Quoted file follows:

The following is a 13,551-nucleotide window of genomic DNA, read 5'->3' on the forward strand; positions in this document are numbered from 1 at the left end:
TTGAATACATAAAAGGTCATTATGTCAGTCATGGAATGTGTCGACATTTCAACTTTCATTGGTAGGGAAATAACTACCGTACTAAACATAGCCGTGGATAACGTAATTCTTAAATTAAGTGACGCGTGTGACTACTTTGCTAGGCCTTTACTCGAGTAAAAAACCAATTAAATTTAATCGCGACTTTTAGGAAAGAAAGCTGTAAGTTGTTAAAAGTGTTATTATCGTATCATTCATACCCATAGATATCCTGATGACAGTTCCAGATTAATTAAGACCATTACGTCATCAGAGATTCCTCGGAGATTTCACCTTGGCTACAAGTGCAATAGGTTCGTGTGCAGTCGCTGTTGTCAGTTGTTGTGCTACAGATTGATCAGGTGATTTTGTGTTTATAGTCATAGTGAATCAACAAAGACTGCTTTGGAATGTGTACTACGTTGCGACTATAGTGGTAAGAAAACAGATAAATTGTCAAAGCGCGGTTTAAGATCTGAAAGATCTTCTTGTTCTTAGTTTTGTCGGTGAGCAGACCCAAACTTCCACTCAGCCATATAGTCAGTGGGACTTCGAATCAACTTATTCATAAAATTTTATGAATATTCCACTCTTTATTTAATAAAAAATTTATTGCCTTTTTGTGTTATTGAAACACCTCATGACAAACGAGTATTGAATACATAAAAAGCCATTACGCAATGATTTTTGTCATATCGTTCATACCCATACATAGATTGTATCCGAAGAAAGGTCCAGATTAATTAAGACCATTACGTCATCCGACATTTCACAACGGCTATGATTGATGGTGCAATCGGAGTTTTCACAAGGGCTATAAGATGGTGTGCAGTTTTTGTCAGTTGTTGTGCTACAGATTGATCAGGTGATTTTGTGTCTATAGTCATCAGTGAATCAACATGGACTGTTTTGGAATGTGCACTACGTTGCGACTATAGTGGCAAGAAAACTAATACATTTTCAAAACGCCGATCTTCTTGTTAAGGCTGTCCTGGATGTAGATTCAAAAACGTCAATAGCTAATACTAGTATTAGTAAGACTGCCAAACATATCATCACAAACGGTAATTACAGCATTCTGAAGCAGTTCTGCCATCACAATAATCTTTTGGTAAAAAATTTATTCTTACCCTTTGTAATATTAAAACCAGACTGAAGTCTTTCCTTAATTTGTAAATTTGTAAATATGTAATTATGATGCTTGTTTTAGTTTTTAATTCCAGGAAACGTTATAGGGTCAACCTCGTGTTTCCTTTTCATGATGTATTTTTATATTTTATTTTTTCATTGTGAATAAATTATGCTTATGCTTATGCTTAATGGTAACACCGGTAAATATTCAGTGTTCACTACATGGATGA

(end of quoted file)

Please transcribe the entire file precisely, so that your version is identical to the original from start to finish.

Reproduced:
The following is a 13,551-nucleotide window of genomic DNA, read 5'->3' on the forward strand; positions in this document are numbered from 1 at the left end:
TTGAATACATAAAAGGTCATTATGTCAGTCATGGAATGTGTCGACATTTCAACTTTCATTGGTAGGGAAATAACTACCGTACTAAACATAGCCGTGGATAACGTAATTCTTAAATTAAGTGACGCGTGTGACTACTTTGCTAGGCCTTTACTCGAGTAAAAAACCAATTAAATTTAATCGCGACTTTTAGGAAAGAAAGCTGTAAGTTGTTAAAAGTGTTATTATCGTATCATTCATACCCATAGATATCCTGATGACAGTTCCAGATTAATTAAGACCATTACGTCATCAGAGATTCCTCGGAGATTTCACCTTGGCTACAAGTGCAATAGGTTCGTGTGCAGTCGCTGTTGTCAGTTGTTGTGCTACAGATTGATCAGGTGATTTTGTGTTTATAGTCATAGTGAATCAACAAAGACTGCTTTGGAATGTGTACTACGTTGCGACTATAGTGGTAAGAAAACAGATAAATTGTCAAAGCGCGGTTTAAGATCTGAAAGATCTTCTTGTTCTTAGTTTTGTCGGTGAGCAGACCCAAACTTCCACTCAGCCATATAGTCAGTGGGACTTCGAATCAACTTATTCATAAAATTTTATGAATATTCCACTCTTTATTTAATAAAAAATTTATTGCCTTTTTGTGTTATTGAAACACCTCATGACAAACGAGTATTGAATACATAAAAAGCCATTACGCAATGATTTTTGTCATATCGTTCATACCCATACATAGATTGTATCCGAAGAAAGGTCCAGATTAATTAAGACCATTACGTCATCCGACATTTCACAACGGCTATGATTGATGGTGCAATCGGAGTTTTCACAAGGGCTATAAGATGGTGTGCAGTTTTTGTCAGTTGTTGTGCTACAGATTGATCAGGTGATTTTGTGTCTATAGTCATCAGTGAATCAACATGGACTGTTTTGGAATGTGCACTACGTTGCGACTATAGTGGCAAGAAAACTAATACATTTTCAAAACGCCGATCTTCTTGTTAAGGCTGTCCTGGATGTAGATTCAAAAACGTCAATAGCTAATACTAGTATTAGTAAGACTGCCAAACATATCATCACAAACGGTAATTACAGCATTCTGAAGCAGTTCTGCCATCACAATAATCTTTTGGTAAAAAATTTATTCTTACCCTTTGTAATATTAAAACCAGACTGAAGTCTTTCCTTAATTTGTAAATTTGTAAATATGTAATTATGATGCTTGTTTTAGTTTTTAATTCCAGGAAACGTTATAGGGTCAACCTCGTGTTTCCTTTTCATGATGTATTTTTATATTTTATTTTTTCATTGTGAATAAATTATGCTTATGCTTATGCTTAATGGTAACACCGGTAAATATTCAGTGTTCACTACATGGATGA